"My first time baking a chocolate cake felt like magic, those simple ingredients transforming into something so fragrant and delicious got me hooked.”
It was her love for eating that got Aarthi Sampath
interested in cooking. As a child, she would steal goodies from her mother’s larder, often getting caught in the act. “Getting grounded for my mischief got me into reading, particularly old cook books that helped me experiment,” recalls Sampath, who knew the moment she baked her first cake that she wanted to be a chef. “My first time baking a chocolate cake felt like magic, those simple ingredients transforming into something so fragrant and delicious got me hooked.”
Sampath’s culinary journey began with her pursuit of a placement in the Taj Hotel Group Management Trainee Program after her time at the Institute of Hotel Management in Jaipur, India. After five years of developing a deep appreciation of Indian cuisine with the Taj Group in Mumbai, Delhi, Hyderabad and Chennai, she decided it was time to push herself to gain a global perspective on her craft and moved to the USA. There she attended Johnson & Wales University and then joined Vikas Khanna’s Junoon, an iconic Michelin-starred Indian restaurant in New York City, via an internship. Today, Sampath is the Chef De Cuisine at Juno-on and the first Indian woman to win the third season of Chopped, an American reality-based cooking television game show.
Being a woman, that too of colour, Sampath had to break down multiple barriers to make her mark as a chef. Besides the common challenges like understanding the language and the level of cooking, she had to overcome bullying, criticism and other difficulties. “I have always had to
work harder than anyone in the room to prove myself. It wasn’t easy, but I dealt with each obstacle with fervour. I can be knocked down, but I can’t give up,” she says confidently.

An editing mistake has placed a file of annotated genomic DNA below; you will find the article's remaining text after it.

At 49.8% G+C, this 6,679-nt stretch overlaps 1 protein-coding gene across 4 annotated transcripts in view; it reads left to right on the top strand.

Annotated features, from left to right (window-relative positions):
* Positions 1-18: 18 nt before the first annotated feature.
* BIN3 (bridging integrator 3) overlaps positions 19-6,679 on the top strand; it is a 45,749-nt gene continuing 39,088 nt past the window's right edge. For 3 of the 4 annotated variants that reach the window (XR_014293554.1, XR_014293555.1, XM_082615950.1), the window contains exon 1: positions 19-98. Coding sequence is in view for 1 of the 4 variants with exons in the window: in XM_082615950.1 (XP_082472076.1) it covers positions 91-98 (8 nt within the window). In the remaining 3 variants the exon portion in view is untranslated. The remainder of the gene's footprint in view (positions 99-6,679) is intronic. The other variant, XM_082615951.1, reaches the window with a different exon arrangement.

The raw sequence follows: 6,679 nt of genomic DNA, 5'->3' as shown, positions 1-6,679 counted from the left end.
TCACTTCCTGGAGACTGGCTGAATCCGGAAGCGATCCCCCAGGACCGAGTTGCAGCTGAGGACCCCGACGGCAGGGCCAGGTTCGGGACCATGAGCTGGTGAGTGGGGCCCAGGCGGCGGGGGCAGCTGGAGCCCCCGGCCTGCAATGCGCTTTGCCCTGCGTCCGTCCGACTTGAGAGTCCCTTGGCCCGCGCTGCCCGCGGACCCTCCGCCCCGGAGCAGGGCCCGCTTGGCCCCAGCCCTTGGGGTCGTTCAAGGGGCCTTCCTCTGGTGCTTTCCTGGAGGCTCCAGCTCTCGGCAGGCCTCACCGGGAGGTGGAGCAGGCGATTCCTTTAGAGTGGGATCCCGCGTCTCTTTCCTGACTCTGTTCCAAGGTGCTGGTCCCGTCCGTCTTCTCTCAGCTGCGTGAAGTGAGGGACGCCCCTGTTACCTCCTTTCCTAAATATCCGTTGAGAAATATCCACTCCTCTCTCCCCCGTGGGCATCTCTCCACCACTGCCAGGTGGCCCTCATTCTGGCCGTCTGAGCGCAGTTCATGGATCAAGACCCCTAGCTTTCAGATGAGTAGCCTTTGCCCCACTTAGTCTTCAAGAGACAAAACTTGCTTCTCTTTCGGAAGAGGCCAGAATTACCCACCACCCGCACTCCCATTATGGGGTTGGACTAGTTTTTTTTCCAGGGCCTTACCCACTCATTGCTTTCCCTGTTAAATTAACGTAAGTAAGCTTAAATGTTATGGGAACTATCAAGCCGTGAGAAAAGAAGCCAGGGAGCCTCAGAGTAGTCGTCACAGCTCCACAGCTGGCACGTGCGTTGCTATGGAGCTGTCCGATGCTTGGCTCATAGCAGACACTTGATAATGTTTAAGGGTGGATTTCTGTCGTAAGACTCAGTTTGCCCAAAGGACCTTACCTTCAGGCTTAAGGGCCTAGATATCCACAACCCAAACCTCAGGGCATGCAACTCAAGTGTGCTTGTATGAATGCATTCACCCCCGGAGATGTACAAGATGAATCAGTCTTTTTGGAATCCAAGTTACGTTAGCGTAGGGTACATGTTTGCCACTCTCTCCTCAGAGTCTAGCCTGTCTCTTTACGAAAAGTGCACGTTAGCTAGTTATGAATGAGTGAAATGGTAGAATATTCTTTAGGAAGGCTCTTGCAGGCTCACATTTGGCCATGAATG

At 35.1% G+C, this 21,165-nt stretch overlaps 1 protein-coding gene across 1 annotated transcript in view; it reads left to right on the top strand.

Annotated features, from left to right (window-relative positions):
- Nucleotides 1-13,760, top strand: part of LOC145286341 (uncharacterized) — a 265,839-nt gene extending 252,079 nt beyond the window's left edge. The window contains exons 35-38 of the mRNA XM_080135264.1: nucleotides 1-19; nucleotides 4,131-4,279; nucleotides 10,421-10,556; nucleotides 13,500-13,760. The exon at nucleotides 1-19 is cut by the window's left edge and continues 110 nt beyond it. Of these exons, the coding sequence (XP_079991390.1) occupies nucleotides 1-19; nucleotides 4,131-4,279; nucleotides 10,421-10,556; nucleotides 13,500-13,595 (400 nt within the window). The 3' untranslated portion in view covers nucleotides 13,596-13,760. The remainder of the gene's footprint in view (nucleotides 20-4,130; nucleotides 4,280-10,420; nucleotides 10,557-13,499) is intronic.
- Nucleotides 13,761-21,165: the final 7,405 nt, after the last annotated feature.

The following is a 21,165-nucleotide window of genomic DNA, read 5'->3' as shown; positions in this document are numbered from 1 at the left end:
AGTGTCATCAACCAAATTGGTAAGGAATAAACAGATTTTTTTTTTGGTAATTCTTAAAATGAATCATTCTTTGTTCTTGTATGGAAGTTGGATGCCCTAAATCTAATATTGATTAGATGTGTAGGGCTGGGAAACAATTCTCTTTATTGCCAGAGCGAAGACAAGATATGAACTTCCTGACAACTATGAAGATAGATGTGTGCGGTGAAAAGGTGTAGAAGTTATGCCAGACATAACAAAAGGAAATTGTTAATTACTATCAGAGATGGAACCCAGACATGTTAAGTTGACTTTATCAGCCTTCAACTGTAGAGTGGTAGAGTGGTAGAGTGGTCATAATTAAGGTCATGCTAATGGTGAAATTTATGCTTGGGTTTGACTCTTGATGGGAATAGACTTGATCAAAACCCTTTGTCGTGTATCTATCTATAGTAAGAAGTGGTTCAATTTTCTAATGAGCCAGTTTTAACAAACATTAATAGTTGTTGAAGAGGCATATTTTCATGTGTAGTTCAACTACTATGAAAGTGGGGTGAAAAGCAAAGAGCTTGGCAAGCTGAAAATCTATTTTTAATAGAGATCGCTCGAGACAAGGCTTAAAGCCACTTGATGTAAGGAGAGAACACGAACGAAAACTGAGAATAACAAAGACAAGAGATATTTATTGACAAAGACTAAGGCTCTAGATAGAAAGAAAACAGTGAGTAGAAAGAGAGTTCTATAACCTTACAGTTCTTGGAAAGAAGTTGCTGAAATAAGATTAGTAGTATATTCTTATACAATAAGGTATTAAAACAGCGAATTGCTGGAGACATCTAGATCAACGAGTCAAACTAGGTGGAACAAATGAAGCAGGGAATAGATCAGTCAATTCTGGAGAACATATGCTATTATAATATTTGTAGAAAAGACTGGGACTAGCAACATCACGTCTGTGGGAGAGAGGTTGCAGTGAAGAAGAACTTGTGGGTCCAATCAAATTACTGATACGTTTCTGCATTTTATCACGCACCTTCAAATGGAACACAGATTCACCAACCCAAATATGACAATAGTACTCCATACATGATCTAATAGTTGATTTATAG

Her love for spices is evident in each of her delicious creations. “There is nothing I cook without herbs and spices. I am also very vegetable-forward, which is the strength of Indian cuisine,” says Sampath, adding that her childhood and south Indian heritage have a great influence on her cooking. “Also my travels and wanting to learn more has always pushed me to try new ingredients.” She also enjoys experimenting with food and creating innovative dishes that fuse Indian and Western cooking together. “Indian food is flavour-focused which is why it is so comforting, whereas classic French is very ingredient and technique-based. Meshing the two creates one hell of a bomb cuisine,” adds the talented lady. It was this passion for cooking and innovation that declared her the winner of Chopped in 2016. “It summed my entire culinary journey up to the moment I knew I won. It was a goal I had set for myself when I first saw the show in my dorm room in school,” says Sampath about the win.
“Chopped is not for the faint-hearted. It is all about time management, staying calm, and focusing on the ingredients in the basket,” says the young winner. A memorable moment on the show was when she created spiced crispy tilefish, bread upma and chayote squash curry on the show. “My second course was inspired by my mother’s home cooking. When I spoke about the dishes to the judges and dedicated the dish to her, it was one of the best moments of my life.”
Sampath believes that her cooking has evolved over the years, and now has more finesse. “I use a lot of my heritage but also focus on technique, keeping flavours clean and simple.” Having achieved immense success and accolades along the way, Sampath is all set to start a new chapter in her life. She will soon be launching KUKREE, a modern American ‘fast fine’ concept in Seattle. “I always wanted to have my own food business, cook exactly what I want and have a partner to do it with. I finally met Shilpi, an ex-manager at Amazon who had a similar vision and beyond, who reached out to me. We are excited to work together to launch KUKREE,” says Sampath in conclusion.
Q & A with Chef Aarthi Sampath
What’s your take on healthy cooking?
Eating healthy is challenging, especially with all the unhealthy, cheaper options that we have. But it’s a choice I have to make every day as a chef. Feeling good internally is as important as your tastebuds. Sourcing local ingredients is the key to better cooking.
How do you see the growth of the culinary industry worldwide?
It’s moving towards concepts that are healthy, fusion is back as much as chefs want to deny it, it’s taking a holistic turn, fast food and casual dining is in.
What advice would you give young chefs about to start their culinary journey?
You can do anything you want provided you have the right goal. Goals are dreams with a plan. They always change but there’s a guideline to get where you want. Passion is very crucial with food. Love what you do, as the industry doesn’t pay too well in the initial years.